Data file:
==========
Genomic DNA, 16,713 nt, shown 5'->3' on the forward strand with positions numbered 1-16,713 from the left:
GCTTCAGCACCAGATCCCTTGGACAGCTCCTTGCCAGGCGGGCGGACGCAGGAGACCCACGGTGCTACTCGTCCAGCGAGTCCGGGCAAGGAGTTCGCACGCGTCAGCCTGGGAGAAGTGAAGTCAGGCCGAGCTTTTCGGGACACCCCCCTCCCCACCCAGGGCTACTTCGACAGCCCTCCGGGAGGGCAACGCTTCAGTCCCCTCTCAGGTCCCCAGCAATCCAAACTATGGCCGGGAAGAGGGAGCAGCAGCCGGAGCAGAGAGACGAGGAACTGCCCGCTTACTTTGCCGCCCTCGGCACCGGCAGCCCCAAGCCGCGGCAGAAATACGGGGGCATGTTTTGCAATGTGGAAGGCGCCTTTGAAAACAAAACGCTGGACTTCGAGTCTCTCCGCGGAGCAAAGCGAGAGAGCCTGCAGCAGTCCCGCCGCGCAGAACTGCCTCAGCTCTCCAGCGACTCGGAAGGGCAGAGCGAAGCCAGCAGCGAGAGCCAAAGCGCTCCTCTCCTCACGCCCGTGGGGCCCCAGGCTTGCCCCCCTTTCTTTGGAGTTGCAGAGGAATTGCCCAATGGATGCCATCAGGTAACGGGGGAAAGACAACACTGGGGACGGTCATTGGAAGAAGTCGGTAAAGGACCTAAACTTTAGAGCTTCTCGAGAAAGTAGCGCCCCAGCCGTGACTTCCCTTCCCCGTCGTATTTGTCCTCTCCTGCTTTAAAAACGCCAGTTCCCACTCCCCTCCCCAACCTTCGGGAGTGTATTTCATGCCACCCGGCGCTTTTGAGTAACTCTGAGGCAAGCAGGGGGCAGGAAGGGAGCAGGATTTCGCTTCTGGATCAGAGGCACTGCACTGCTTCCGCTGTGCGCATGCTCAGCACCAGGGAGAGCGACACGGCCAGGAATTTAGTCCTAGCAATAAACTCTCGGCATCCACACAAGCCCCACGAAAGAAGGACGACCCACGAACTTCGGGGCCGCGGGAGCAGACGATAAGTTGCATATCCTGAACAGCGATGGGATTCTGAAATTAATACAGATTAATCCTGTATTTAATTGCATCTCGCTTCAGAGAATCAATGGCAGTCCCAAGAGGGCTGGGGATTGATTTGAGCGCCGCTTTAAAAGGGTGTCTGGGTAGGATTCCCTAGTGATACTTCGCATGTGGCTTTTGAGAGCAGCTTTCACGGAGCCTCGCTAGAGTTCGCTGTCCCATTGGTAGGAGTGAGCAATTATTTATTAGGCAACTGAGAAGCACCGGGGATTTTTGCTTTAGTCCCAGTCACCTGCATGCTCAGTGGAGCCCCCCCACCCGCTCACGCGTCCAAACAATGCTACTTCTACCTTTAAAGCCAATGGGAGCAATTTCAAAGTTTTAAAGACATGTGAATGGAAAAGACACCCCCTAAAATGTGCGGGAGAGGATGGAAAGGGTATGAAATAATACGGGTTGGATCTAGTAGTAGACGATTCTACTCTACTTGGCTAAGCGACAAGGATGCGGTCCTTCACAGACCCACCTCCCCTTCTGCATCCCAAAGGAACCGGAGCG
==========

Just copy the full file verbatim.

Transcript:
Genomic DNA, 16,713 nt, shown 5'->3' on the forward strand with positions numbered 1-16,713 from the left:
GCTTCAGCACCAGATCCCTTGGACAGCTCCTTGCCAGGCGGGCGGACGCAGGAGACCCACGGTGCTACTCGTCCAGCGAGTCCGGGCAAGGAGTTCGCACGCGTCAGCCTGGGAGAAGTGAAGTCAGGCCGAGCTTTTCGGGACACCCCCCTCCCCACCCAGGGCTACTTCGACAGCCCTCCGGGAGGGCAACGCTTCAGTCCCCTCTCAGGTCCCCAGCAATCCAAACTATGGCCGGGAAGAGGGAGCAGCAGCCGGAGCAGAGAGACGAGGAACTGCCCGCTTACTTTGCCGCCCTCGGCACCGGCAGCCCCAAGCCGCGGCAGAAATACGGGGGCATGTTTTGCAATGTGGAAGGCGCCTTTGAAAACAAAACGCTGGACTTCGAGTCTCTCCGCGGAGCAAAGCGAGAGAGCCTGCAGCAGTCCCGCCGCGCAGAACTGCCTCAGCTCTCCAGCGACTCGGAAGGGCAGAGCGAAGCCAGCAGCGAGAGCCAAAGCGCTCCTCTCCTCACGCCCGTGGGGCCCCAGGCTTGCCCCCCTTTCTTTGGAGTTGCAGAGGAATTGCCCAATGGATGCCATCAGGTAACGGGGGAAAGACAACACTGGGGACGGTCATTGGAAGAAGTCGGTAAAGGACCTAAACTTTAGAGCTTCTCGAGAAAGTAGCGCCCCAGCCGTGACTTCCCTTCCCCGTCGTATTTGTCCTCTCCTGCTTTAAAAACGCCAGTTCCCACTCCCCTCCCCAACCTTCGGGAGTGTATTTCATGCCACCCGGCGCTTTTGAGTAACTCTGAGGCAAGCAGGGGGCAGGAAGGGAGCAGGATTTCGCTTCTGGATCAGAGGCACTGCACTGCTTCCGCTGTGCGCATGCTCAGCACCAGGGAGAGCGACACGGCCAGGAATTTAGTCCTAGCAATAAACTCTCGGCATCCACACAAGCCCCACGAAAGAAGGACGACCCACGAACTTCGGGGCCGCGGGAGCAGACGATAAGTTGCATATCCTGAACAGCGATGGGATTCTGAAATTAATACAGATTAATCCTGTATTTAATTGCATCTCGCTTCAGAGAATCAATGGCAGTCCCAAGAGGGCTGGGGATTGATTTGAGCGCCGCTTTAAAAGGGTGTCTGGGTAGGATTCCCTAGTGATACTTCGCATGTGGCTTTTGAGAGCAGCTTTCACGGAGCCTCGCTAGAGTTCGCTGTCCCATTGGTAGGAGTGAGCAATTATTTATTAGGCAACTGAGAAGCACCGGGGATTTTTGCTTTAGTCCCAGTCACCTGCATGCTCAGTGGAGCCCCCCCACCCGCTCACGCGTCCAAACAATGCTACTTCTACCTTTAAAGCCAATGGGAGCAATTTCAAAGTTTTAAAGACATGTGAATGGAAAAGACACCCCCTAAAATGTGCGGGAGAGGATGGAAAGGGTATGAAATAATACGGGTTGGATCTAGTAGTAGACGATTCTACTCTACTTGGCTAAGCGACAAGGATGCGGTCCTTCACAGACCCACCTCCCCTTCTGCATCCCAAAGGAACCGGAGCG